Colorado Springs Public Market Pikes Peak Market aims to host a soft opening on August 31, pending approval from Public Health. The Art Deco building at 9 South Weber Street, encompasses almost 3,000 square feet and will become the new home for up to 20 local food vendors.
“There’s been conversation about a public market in Colorado Springs for more than ten years,” says Chris Cipoletti, strategic business planner and board member. “In 2013, a group of people actually incorporated the public market as a non-profit and there’s been a board for the past five years. We are finally at that place where we’ve got a building that makes sense, so we can step in. The payments from the vendors will allow us to function and put on educational programming and have some entertainment for the community. It’s just taken years to finally come together and to get to that point where we recognize that starting small is better than starting big.”
As we walk downtown towards the market from Cottonwood Center for the Arts, we notice the proximity to the brand new apartments under construction. It’s a half a block from almost 200 new residential units and a multitude of businesses that makeup the heart of Colorado Springs.
“We want it to be in the downtown core,” says Cipoletti. “It felt like it was the right place at the right time and we have a five year lease on the space.”
We enter through the back door via the attached parking lot that, in the summers, during growing season, will accommodate pop up tents for farmers and produce vendors. The buildings next door only operate Monday through Friday, 8:00 a.m. to 5:00 p.m. so there’s negotiations underway to acquire more easy access spots.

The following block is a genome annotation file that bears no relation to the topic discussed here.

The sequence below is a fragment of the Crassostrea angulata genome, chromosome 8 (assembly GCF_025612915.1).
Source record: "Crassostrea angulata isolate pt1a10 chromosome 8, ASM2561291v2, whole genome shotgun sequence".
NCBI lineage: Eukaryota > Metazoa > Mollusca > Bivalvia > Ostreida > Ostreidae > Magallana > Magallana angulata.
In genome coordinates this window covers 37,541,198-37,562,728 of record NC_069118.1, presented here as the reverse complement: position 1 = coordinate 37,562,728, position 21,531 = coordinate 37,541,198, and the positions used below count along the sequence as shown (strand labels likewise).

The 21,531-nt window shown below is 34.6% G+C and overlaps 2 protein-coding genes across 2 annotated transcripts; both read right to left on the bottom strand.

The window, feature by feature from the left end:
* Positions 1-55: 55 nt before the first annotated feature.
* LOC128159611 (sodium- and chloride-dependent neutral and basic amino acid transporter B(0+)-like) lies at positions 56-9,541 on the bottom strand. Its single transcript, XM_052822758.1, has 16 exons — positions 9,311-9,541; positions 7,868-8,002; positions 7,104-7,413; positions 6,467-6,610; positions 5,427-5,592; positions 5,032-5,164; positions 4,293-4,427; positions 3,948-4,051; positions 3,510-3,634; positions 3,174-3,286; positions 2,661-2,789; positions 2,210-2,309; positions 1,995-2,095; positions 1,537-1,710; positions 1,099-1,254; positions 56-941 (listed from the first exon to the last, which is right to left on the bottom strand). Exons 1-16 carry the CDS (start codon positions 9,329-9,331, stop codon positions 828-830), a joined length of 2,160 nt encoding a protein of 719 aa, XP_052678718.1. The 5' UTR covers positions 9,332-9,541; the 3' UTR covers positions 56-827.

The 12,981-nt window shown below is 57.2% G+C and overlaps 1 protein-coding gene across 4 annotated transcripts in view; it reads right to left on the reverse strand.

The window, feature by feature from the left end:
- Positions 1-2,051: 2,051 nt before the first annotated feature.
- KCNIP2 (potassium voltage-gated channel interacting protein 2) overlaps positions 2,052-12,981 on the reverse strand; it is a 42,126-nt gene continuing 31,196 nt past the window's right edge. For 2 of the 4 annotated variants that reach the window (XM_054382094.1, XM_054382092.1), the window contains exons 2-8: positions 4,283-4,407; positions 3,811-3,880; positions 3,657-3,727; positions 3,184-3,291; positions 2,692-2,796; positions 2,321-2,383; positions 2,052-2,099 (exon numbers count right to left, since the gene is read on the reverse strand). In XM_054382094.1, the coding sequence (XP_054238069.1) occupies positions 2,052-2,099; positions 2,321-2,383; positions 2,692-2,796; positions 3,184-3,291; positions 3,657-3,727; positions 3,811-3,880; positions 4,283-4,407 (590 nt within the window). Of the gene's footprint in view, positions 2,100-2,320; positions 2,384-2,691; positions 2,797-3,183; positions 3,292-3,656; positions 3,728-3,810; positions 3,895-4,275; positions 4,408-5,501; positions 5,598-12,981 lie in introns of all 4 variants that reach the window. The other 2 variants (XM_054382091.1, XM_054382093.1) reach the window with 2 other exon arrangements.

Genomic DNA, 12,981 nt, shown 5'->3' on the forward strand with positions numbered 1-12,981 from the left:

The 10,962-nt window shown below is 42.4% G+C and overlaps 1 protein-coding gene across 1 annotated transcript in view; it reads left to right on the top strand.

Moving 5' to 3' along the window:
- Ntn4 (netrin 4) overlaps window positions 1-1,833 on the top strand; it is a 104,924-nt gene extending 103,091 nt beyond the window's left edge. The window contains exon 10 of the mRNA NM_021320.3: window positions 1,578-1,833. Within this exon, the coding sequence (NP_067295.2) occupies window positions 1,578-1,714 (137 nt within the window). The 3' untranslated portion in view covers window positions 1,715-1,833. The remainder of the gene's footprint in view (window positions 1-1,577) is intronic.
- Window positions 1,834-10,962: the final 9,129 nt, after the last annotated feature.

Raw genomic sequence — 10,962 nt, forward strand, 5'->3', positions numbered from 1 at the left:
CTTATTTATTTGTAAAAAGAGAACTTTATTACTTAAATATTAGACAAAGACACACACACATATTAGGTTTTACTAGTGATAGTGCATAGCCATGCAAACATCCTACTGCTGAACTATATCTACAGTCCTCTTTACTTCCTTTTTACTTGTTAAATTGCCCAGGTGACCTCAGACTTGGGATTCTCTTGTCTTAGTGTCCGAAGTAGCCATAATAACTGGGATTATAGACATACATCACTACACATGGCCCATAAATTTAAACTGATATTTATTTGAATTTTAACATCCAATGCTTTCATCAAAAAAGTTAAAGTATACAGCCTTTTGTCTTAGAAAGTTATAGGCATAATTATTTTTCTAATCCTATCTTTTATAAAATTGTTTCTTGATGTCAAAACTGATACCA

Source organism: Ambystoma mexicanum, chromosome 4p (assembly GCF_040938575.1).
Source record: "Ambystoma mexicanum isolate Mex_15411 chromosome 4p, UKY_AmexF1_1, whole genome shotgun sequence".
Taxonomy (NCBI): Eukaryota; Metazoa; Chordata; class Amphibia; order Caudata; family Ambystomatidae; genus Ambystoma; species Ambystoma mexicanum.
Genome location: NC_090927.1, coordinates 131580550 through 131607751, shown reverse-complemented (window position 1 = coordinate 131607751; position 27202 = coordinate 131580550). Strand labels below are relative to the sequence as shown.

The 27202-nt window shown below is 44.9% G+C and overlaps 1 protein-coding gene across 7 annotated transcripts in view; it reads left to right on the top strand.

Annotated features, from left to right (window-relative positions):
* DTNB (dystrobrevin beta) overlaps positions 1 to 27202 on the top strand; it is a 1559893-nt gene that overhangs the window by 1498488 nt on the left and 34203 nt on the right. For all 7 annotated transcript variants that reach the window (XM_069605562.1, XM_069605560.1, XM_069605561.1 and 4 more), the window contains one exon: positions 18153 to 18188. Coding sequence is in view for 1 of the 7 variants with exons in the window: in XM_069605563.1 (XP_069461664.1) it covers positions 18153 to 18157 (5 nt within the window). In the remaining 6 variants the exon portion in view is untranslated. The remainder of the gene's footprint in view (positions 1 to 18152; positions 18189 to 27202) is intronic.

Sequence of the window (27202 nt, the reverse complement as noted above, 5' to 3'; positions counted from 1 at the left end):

The space is completely move-in ready which makes for an easy transition. Red, exposed brick and industrial lighting, act as a blank canvas for the market to carve out it’s own personality. There are plans to post bistro tables in front of the building for casual dining and to catch the attention of passerby’s. As you enter there will be vendors along both walls and down the center aisle to optimize a natural flow. Booth spaces have borders marked with pallets to create a consistent, rustic look with additional counters to be built out, using the same wood, based on select business needs.
Towards the rear of the market, a bar will feature a locally roasted and craft coffee establishment, a rotation of Springs breweries and spirits from a few well-defined area distilleries. Expect live music and organic entertainment to present itself in the moment.
“Even if someone just walks in with a guitar or a violin, or a quartet that wants to set up and play,” says Cipoletti enthusiastically. “We’ll create those opportunities so that there are things happening. We want people to be active and engaged, mingling with the vendors.”
The space is roomy but still conservative. A wise call to fill up versus going overboard with a large warehouse that can run the risk of resembling a ghost town. When at capacity, the full list of vendors can create good energy without being overwhelming.
“Ultimately it probably is too small a space for us, although we may always have a presence there,” says Cipoletti. “But this gives us the ability to prove that we can support a public market, give vendors an opportunity to experience what it’s like to have a more permanent home and do something that would be good for Colorado Springs.”
A decade in the making, we look forward to the moment when we can visit the baker, the butcher, the bar and many more up and coming Colorado Springs businesses, all under on roof.
“We want to keep it as local as we possibly can,” says Cipoletti. “You can talk to vendors about their locally sourced food and you can sit and be in the community.”
*Colorado Springs Public Market chose to rebrand as Pikes Peak Market to integrate the entirety of the region.